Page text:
Hongkong Human Resource Case Study

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Taking Stock of Hong Kong’s Human Resources

Paveena Vasusophon
ID: 5043240826

Table of Contents
Introduction of Hong Kong situation
Overview of the present state of Hong Kong economy and human capital 3
The roles of human capital and human resource planning in Hong Kong’s competitiveness 5
Evaluation of current performance and problems
SWOT analysis of Hong Kong’s human capital6
China’s control over Hong Kong politics9
Evaluating the effects of the Admission of Talent Scheme and the Admission of Mainland Professionals Scheme10
Recommendations (Part I)
Definition of knowledge-based economy (KBE) 11
The importance of developing human capital in Hong Kong 11
Type of people Hong Kong needs 12
Government’s role(s) in enhancing Hong Kong’s competitiveness and collaborating with public and private firms 13
Recommendations (Part II)
Hong Kong’s long-term policy and other recommendations 14
Hong Kong as a “gateway” to China (financial and trade center)16

Hong Kong Special Administrative Region (HKSAR), commonly known as Hong Kong, is now witnessing its greatest transformation into a knowledge-based economy (KBE). Overview of Hong Kong Economy and Human Capital

Currently the country is focusing on improving its balance of the high emerging demand for appropriate human capital with its limited supply of high educational labor pool. Listed are some of the trends its labor market is experiencing: Redistribution of Economic Sectors of the Workforce towards Service-Oriented Sector Hong Kong saw a major trend in moving towards service-oriented sector. As indicated in the case study, there used to be 26.2 % of the total working population in the trade-related sector, 25.5 % in service sector, 16.1 % in the finance-related field and 12.3 % in the manufacturing industry in 2001. Since then the country effectively moved towards the service sector due to its insufficient natural resources which required more imports of commodity and materials. In 2009, service sector generated up to 92 % of the country’s GDP. Industry and agriculture fell to 7.6 and 0.1 %, respectively. Rising Median Monthly Income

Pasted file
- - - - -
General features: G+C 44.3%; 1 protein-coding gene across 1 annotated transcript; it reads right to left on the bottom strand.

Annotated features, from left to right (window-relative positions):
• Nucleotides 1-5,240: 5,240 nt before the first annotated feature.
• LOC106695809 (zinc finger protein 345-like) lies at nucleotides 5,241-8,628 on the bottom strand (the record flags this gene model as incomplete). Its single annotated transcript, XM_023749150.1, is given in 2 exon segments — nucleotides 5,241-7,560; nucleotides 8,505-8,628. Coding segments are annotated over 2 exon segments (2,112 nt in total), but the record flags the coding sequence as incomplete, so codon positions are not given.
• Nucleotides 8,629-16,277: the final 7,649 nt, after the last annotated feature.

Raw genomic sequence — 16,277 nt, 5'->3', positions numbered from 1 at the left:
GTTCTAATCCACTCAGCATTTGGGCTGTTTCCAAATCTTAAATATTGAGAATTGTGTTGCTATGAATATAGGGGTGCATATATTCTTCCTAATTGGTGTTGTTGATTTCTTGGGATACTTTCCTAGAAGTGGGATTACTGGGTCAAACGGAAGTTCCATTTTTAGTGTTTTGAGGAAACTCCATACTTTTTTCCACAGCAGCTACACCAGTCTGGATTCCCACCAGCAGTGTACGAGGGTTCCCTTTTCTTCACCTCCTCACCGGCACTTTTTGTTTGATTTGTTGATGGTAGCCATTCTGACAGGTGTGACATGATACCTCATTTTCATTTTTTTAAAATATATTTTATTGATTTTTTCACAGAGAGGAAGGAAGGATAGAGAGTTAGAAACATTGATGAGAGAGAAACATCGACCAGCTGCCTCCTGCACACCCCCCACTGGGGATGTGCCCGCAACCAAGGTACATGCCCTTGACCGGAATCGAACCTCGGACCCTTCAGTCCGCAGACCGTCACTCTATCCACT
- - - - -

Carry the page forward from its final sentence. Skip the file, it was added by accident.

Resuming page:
In 2001, the median monthly income increased from $5,170 in 1991 to $10,000 which resulted in higher overall consumer prices of 53 % increase. In 2010, education and public administration (excluding Government) and financial sector offered one of the highest earning at $129 per hour and $106 per hour, respectively. Basically, there is a stable rise in income in most sectors except for the manufacture-related jobs that has a negative 0.3% fall in income.2 [APPENDIX E] Expanding Labor Force

The total labor force has increased constantly at the average annual growth rate of 2% from 1991 to 2001 and continued rising more rapidly from 2.44 million to approximately 6.1 million in 2010.1 Growing Female Participation in Labor Force

There has been a vast incline of the number of female participation in Hong Kong’s labor force since 2001 at 1.31 million to 3.29 million in 2010. Female participation rate in Hong Kong surpasses that of the male by approximately 500,000 in 2010 and is projected to increase to 600,000 in 2019.1 [APPENDIX D] Ageing of the Workforce

In 2010, the demographic profile in Hong Kong indicates that the majority of its citizen, approximately 76 %, is in the age range between 15-64 years old (Appendix A). This along with its constantly lower population growth rate and low fertility rate of 1.04 children for one woman, even lower than China which is implementing a one-child policy, will affect the country’s future labor pool. Changing of Labor Force Participation Rate

Despite the rapid rise of total labor force in Hong Kong, the country is facing a decline in the labor force participation rate in 2001, especially for males which dropped by approximately 7% to 71.9%. Females on the other hand saw a slight increase to 51.6% from 49.5% in...
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